More than a Metaphor? Complexity in the Social Sciences

By Erika Cudworth and Stephen Hobden.

Published by The Social Sciences Collection

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Article: Print $US10.00
Article: Electronic $US5.00

‘Complexity theory’ has had an impact across the social sciences. In particular, the analysis of systems, and the effects of non-linearity have impacted on social theory. Yet the ways in which complexity has been interpreted have been diverse. Is it’s prime contribution as a metaphor which can be used as a way of explaining social phenomena, or are complexity phenomena related to physical concrete patterns in human relations? Is it that events in the social world are ‘as if’ complexity phenomena are at work, or is it ‘physics all’ (or most) ‘of the way down’? The answers to such questions are significant in terms of ontology, methodology and epistemology in the social sciences. In this paper we assess a diversity of ways in which complexity has been appropriated in the social sciences, before arguing that social systems do manifest complex phenomena. We will argue that complexity is apparent in the social world in different types or kinds of systems. In addition, and as critics have pointed out, a particular feature of social systems as opposed to non-human systems is that human actors have cognisance of their situation, complexity approaches need to allow for this in their analyses.

Keywords: Complexity Theory, Social Systems, Epistemology, Ontology, Differentiated Complexity

International Journal of Interdisciplinary Social Sciences, Volume 4, Issue 4, pp.59-70. Article: Print (Spiral Bound). Article: Electronic (PDF File; 1.195MB).

Dr. Erika Cudworth

Senior Lecturer in Politics and Sociology, School of Social Sciences, Media and Cultural Studies, University of East London, London, UK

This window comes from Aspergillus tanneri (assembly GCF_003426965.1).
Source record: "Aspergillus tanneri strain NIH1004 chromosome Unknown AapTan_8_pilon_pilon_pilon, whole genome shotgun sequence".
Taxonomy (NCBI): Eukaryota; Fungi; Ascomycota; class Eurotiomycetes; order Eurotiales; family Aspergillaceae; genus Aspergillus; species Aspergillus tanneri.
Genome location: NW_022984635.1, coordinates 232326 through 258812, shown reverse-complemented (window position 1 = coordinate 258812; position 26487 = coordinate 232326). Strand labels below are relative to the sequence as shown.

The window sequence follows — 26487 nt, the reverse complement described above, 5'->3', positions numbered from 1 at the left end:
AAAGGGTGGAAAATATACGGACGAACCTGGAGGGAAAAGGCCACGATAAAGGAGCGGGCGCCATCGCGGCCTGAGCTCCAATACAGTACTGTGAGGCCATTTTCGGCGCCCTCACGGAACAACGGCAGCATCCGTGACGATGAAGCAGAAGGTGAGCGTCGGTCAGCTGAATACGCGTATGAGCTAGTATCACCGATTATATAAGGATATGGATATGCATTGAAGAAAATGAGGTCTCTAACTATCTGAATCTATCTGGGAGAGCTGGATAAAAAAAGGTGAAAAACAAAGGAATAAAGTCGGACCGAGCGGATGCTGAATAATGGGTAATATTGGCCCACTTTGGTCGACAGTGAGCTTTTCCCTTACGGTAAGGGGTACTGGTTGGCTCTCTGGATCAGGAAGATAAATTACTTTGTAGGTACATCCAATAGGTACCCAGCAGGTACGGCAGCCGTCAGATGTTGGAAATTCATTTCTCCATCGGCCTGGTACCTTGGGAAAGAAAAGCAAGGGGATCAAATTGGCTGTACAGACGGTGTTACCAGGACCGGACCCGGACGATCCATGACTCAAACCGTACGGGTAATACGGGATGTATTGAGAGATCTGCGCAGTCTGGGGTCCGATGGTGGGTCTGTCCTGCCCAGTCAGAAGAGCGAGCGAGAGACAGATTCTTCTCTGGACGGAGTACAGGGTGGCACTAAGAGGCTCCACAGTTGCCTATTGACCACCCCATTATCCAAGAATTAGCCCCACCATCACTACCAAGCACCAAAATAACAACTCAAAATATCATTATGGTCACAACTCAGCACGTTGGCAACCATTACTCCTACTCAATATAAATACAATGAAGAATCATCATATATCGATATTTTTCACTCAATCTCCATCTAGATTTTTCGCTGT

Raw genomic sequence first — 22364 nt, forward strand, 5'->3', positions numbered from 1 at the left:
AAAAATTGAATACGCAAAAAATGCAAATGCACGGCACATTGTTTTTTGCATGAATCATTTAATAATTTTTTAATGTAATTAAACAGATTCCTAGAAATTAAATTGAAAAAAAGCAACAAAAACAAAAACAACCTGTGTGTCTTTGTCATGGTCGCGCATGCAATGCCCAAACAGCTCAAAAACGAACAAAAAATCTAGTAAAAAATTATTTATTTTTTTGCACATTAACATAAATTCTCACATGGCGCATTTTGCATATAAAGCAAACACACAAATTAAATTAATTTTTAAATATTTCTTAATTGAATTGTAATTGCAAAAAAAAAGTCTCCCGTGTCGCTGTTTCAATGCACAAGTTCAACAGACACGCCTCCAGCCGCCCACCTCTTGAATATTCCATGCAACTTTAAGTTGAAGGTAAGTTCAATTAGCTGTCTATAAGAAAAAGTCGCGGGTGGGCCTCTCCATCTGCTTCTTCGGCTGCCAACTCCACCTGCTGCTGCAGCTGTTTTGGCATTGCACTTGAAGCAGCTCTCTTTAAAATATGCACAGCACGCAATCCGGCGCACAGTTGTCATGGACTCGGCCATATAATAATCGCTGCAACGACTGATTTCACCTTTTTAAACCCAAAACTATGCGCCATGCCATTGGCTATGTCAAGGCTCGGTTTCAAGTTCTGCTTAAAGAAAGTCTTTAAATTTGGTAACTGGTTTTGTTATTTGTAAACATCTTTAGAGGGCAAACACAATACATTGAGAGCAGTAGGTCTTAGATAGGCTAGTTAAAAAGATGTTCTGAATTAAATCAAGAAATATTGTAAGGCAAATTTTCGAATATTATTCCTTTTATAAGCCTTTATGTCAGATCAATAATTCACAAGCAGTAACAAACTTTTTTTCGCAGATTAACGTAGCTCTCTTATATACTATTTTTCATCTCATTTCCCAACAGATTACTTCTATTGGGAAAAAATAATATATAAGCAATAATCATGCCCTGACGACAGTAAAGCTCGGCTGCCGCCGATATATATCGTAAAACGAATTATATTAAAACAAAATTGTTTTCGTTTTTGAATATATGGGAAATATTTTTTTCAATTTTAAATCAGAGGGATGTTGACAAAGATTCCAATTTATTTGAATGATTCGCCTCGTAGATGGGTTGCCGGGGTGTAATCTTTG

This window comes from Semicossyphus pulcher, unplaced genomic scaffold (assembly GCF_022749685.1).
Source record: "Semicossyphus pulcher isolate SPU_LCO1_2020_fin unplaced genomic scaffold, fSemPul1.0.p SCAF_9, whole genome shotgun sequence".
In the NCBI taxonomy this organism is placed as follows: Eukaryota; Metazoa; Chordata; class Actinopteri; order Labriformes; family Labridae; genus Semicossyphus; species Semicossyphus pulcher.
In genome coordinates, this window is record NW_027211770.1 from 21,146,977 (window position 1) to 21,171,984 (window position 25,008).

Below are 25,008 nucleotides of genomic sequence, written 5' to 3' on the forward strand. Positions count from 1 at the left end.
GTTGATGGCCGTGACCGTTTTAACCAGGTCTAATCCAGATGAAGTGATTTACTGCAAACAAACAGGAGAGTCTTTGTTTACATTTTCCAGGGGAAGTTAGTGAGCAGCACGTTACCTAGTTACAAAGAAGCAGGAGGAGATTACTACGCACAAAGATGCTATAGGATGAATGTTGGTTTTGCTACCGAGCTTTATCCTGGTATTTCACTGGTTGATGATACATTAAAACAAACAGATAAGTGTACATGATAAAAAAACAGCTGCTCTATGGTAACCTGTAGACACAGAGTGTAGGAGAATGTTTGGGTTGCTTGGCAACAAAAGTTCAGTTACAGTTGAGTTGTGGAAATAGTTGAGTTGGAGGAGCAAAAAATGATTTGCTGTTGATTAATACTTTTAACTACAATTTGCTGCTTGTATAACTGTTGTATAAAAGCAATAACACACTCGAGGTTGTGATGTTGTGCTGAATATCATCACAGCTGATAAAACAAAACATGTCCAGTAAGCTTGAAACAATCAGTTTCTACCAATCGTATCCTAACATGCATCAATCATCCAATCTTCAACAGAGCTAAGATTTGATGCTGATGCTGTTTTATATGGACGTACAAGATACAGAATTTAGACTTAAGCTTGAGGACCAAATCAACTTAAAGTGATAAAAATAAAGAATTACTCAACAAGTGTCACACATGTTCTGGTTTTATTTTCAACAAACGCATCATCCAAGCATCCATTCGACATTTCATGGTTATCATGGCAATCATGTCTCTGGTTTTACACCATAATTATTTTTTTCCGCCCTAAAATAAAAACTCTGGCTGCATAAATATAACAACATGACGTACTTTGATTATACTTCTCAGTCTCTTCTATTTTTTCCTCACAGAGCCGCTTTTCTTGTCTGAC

Dr. Erika Cudworth is Senior Lecturer in International Politics and Sociology in the School of Social Sciences, Media and Cultural Studies at the University of East London, UK. Her research interests include: social and political theory, particularly feminisms, ecologisms and complexity theory, food consumption and production, human relations with non-human animals and educational inclusions/exclusions. She is author of Environment and Society (Routledge, 2003), Developing Ecofeminist Theory: the Complexity of Difference (Palgrave, 2005) and The Modern State: Theories and Ideologies (with Tim Hall and John McGovern, Edinburgh University Press, 2007).

Dr. Stephen Hobden

Senior Lecturer, School of Social Sciences, Media and Cultural Studies, University of East London, London, UK

Dr. Stephen Hobden is a Senior Lecturer in International Politics at the University of East London. His main areas of interest are International Relations Theory, China in world politics, and North-South relations. He is the author of International Relations and Historical Sociology: Breaking Down Boundaries (Routledge, 1998), and edited, together with John Hobson, Historical Sociology of International Relations (Cambridge University Press, 2002).

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